Whereas, for Kierkegaard, the dimension of the infinite means something positive (God, eternity, freedom, etc.), Lacan adopts a modified view of Kojève. The only thing that goes beyond contingent reality is the negating negativity of desire. The question of infinity arises only because the unity that is created through the signifier is never complete. The One, which “represents solitude,(Encore, p. 128) is always shattered through the Other, who is nothing but the “One-missing (Encore, p. 129 – the absence of unity.)

The status of the Lacanian signifier remains somewhat enigmatic throughout the different stages of Lacan’s work. It encompasses the paternal metaphor (the Name-of-the-father that displaces the mother’s desire), the signifier of a lack in the Other (S(Æ)), and finally there is the idea that something real is caught up in language and that Lacan elaborates for instance as the topology of the Borromean knot. Throughout all these mutations, the signifier is always intricately linked to a hole, a lack, the real, or simply to the Other – its unity is never complete, and this defect is the principle of its functioning. [/ref] Religions are attempts to close this gap; as such they are unavoidable. They are based on fantasies and human wishes, but this understanding merely shifts the question: What sort of fantasies or dreams are they? And why can they be so persistent? Under the pressure of those questions the Lacanian theory of the subject transforms into a theory of jouissance in conjunction with the topology of the Borromean knot.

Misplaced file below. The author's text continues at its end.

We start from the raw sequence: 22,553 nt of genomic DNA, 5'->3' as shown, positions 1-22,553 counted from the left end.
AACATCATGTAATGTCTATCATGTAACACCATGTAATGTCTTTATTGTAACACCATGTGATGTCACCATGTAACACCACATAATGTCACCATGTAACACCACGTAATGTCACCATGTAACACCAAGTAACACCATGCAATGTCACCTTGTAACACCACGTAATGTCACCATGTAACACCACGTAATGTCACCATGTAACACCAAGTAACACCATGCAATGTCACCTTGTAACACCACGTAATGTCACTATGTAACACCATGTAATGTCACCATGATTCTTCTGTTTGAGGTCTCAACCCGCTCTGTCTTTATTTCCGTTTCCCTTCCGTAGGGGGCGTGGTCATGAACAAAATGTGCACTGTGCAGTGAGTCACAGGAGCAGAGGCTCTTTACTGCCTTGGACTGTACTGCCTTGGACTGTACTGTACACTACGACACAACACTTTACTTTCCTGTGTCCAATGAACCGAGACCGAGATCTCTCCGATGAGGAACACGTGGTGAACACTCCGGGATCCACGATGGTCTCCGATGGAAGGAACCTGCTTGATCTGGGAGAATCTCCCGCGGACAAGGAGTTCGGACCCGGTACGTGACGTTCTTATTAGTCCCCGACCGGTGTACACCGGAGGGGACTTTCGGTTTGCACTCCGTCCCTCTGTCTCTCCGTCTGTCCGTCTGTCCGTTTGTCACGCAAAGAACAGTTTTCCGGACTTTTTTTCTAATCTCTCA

Kierkegaard’s concept of the self represents a religious idealization that is characteristic for the 19th century emphasis on the individual. Marx unveiled it as a bourgeois ideology if seen in the context of historical materialism. Kierkegaard’s individual is a lonely figure; the rootedness in society is not part of its definition. Our experience is different: today people are socialized into masses; and human sciences concern themselves with the prediction, the shaping, and the disciplining of behavior. The process of socialization has itself become a focus of political and economic interest, and, as a result, individual characters and biographies are formed according to the needs of society. The values of today are all related to the needs of the collective: team spirit, hard work, and consumer mentality. What we tend to forget is the fact that the transformation of society into a social machinery becomes a necessity for the reproduction of society in its given form. The “culture industry” knows how to reproduce and utilize our deepest fantasies. The flow of information is filtered in such a way that serious alternatives to the existing system never come into sight. The idea of democracy is endangered through a process that manufactures public opinions. This machinery works as long as it is veiled. People need the illusion of individualism, of unique subjectivity, in order to function as isolated individuals who are not aware of the degree to which they are integrated into the capitalistic totality of the market. In this respect, the idea of the uniqueness of the subject has become a marketing tool, exploited by the cynicism of the rulers: the way to the realization of this dream consists in getting rich.